Some may have been surprised, others secure in their knowledge and the rest perhaps a little bit tipsy, but the more than 100 people who turned out on Saturday night at in Riverhead got more than they bargained for: an accomplished winery event, erudite and thoughtful commentary and the chance to taste some of the best wines of recent vintages coming out of three, competing yet distinct, regions: the East End of Long Island, California and a little place called Bordeaux.
The event was thea not-so-subtle take on the "Judgment of Paris," a 1976 blind wine tasting that finally put Californian wines on the same plane as the celebrated vintages of the Burgundy region of France, where the whites focus on chardonnay, and the cuvées of Bordeaux, whose reds are made, for the most part, of cabernet sauvignon blends.
The conceit was simple yet accessible. Nine experienced wine tasters, all involved with Long Island Wine Country, tasted nine white wines and nine red wines rating them on a scale of one to 20, with 10 being a "highly adequate wine." The guests, which included members of the Roanoke wine club as well as members of the Long Island wine community and press, tasted the same wines as the judges, and their conclusions were collected after the judges' were presented in dramatic postings of the scores on the walls of the tasting room.
Among the mix of nine whites were three from Long Island, three from California and three from France. The reds had the same breakdown. This totaled 18 wines.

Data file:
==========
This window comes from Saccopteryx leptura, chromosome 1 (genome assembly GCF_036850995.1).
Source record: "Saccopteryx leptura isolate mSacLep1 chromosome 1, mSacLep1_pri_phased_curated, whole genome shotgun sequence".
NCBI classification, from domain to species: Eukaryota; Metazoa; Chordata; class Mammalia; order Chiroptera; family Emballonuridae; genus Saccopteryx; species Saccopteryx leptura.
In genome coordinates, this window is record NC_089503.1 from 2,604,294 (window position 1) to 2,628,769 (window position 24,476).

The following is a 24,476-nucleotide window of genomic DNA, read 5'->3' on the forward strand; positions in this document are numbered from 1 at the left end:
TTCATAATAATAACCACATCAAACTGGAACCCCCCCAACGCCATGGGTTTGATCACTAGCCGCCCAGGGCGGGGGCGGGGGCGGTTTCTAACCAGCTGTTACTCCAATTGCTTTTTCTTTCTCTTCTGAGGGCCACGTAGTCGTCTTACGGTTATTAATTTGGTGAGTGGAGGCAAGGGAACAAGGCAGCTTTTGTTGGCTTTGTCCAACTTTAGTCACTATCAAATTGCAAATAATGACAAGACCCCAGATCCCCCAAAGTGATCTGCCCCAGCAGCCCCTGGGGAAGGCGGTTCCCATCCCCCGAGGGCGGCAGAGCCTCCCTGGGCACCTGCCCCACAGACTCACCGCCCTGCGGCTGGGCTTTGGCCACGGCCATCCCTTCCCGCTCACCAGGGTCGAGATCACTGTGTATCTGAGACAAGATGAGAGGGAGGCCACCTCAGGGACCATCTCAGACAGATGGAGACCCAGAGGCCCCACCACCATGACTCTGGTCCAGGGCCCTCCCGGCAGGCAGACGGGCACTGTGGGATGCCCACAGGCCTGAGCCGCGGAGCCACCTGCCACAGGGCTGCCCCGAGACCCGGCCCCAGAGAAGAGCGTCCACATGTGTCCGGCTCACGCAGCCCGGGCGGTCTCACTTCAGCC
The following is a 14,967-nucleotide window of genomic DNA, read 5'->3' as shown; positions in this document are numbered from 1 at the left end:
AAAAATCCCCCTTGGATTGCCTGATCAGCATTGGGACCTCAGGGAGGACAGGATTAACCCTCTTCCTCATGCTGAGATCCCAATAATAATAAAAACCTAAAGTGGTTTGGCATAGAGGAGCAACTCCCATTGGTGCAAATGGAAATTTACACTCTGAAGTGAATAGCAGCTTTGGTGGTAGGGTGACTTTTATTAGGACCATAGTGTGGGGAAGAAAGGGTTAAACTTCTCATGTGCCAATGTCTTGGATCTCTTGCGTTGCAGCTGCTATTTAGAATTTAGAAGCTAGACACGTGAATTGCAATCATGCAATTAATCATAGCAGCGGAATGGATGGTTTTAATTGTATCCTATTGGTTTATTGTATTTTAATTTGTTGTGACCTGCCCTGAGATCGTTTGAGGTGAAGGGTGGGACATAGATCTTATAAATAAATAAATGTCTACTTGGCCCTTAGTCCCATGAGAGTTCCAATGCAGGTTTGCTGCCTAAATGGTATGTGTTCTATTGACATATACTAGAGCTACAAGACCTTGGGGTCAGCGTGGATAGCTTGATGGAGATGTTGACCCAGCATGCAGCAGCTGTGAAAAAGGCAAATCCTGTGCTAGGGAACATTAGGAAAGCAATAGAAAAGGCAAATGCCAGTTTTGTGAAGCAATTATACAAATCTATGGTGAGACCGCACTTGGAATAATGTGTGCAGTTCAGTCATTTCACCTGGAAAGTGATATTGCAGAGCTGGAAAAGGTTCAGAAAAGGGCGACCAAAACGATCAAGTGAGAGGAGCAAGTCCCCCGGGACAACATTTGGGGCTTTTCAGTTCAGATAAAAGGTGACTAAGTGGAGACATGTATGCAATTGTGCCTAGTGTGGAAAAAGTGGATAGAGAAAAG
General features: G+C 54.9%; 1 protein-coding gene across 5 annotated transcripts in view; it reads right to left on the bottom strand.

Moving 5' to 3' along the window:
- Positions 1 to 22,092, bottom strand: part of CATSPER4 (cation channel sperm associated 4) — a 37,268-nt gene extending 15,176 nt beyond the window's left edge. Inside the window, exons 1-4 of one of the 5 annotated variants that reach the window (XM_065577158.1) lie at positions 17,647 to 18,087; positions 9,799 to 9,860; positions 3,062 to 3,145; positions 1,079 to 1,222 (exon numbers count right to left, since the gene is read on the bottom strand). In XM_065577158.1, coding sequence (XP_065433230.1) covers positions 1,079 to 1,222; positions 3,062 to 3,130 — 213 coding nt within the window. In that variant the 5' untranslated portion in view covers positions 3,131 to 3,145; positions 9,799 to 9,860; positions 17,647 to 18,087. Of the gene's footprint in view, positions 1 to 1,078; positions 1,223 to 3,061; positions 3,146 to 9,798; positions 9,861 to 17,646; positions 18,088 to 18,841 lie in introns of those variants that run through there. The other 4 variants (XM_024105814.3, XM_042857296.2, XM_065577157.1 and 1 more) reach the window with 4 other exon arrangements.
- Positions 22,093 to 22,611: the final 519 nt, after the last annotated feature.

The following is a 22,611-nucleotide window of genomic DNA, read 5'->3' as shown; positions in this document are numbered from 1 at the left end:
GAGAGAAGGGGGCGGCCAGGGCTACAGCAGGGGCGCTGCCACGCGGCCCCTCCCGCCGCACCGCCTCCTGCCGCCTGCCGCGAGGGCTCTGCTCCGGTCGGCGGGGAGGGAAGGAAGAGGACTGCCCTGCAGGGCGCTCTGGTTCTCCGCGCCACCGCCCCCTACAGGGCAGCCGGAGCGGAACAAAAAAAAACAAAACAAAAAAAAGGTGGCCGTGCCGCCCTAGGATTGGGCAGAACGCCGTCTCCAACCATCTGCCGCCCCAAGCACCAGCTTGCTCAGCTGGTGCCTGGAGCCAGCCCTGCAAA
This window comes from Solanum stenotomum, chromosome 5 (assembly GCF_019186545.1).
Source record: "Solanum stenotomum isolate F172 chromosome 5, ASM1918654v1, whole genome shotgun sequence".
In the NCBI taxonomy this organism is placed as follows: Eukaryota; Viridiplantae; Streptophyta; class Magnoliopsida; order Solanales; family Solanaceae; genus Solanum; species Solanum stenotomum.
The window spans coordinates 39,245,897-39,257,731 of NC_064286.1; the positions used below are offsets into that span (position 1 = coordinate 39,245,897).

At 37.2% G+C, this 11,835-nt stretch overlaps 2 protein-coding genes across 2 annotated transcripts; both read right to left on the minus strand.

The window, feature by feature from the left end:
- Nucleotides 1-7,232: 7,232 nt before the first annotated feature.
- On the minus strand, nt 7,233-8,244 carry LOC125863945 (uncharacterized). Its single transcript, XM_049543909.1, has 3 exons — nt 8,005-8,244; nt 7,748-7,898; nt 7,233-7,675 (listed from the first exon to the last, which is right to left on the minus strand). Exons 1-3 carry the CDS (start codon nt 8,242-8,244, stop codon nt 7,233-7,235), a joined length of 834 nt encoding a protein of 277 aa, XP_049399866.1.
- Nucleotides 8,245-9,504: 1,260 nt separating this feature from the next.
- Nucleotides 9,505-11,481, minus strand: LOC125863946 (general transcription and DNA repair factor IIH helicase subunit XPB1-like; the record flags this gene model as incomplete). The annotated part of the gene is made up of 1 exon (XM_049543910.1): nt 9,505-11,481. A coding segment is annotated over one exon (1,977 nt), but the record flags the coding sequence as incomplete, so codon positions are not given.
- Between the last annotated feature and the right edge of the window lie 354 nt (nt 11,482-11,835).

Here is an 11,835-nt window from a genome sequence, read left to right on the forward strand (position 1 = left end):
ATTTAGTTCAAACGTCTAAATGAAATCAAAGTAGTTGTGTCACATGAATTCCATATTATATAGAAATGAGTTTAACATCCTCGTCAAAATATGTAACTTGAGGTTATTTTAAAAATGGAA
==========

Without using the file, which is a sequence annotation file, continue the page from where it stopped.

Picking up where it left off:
So, what happened?
To tease you a little more, a few of the judges—notably James Christopher Tracy, winemaker and partner in in Sagaponack and Kareem Massoud, winemaker at in Aquebogue — said the California wines stuck out like sore thumbs, mostly due to their high alcohol. However, especially among the reds, many on the panel found it hard to determine the difference among the wines from France and the wines from Long Island.
And as judge Tom Schaudel, chef and owner of restaurant in Mattituck, said, for him, wines from California were like Pam Anderson, with blue eye shadow, big breasts and Daisy Dukes, while the wines from Long Island and Bordeaux were like Elle Macpherson — long, lean and in a black dress and pearls.
"But both would be a hoot to hang with for a night," he said, to laughter from the audience.
Schaudel's comment did not go unnoticed by women in attendance, who were all well aware of the panel's only having one woman — Long Island wine pioneer Louisa Thomas Hargrave.
But alright already — who won? Here we go, the top three in each category:
1. With 149 points was the 2007 "Vinter's Pride" Chardonnay, made by audience member Russell Hearn
2. With 145.5 points was the 2008 Chardonnay Reserve
3. With 144.5 point was the 2008 Chateau Montelena Chardonny, made in Napa Valley
1. With 153 points the 2007 Detert Family Napa Valley Cabernet
2. With 153 points the 2007 "Blend One" Cabernet Blend
3. With 151.3 points France's 2004 Léoville Poyferré
Go to http://www.roanokevineyards.com/ for the complete results.